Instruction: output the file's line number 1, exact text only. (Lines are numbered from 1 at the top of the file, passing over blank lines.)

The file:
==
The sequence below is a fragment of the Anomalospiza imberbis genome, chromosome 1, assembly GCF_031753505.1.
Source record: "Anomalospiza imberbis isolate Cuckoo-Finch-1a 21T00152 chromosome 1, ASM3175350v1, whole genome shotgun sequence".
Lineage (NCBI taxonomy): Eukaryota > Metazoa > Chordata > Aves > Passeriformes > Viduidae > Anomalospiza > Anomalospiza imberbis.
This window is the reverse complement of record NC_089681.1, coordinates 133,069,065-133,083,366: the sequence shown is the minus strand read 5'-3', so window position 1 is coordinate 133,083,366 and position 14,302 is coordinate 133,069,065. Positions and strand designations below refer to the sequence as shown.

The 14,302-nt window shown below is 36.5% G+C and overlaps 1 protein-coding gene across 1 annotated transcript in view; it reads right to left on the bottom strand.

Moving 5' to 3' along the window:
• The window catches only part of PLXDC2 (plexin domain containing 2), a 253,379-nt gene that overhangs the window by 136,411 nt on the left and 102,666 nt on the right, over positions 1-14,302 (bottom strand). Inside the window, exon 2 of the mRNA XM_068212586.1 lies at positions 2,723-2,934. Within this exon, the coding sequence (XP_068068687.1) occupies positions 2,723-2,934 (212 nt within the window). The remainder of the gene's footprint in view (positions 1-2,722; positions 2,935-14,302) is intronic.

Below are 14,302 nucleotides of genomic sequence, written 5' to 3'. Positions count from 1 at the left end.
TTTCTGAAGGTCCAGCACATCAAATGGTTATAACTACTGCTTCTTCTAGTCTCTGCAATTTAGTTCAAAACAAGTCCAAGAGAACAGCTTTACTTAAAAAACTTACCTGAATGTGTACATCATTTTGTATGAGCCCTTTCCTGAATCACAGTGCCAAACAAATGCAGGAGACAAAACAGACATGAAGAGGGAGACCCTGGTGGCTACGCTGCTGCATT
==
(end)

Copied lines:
The sequence below is a fragment of the Anomalospiza imberbis genome, chromosome 1, assembly GCF_031753505.1.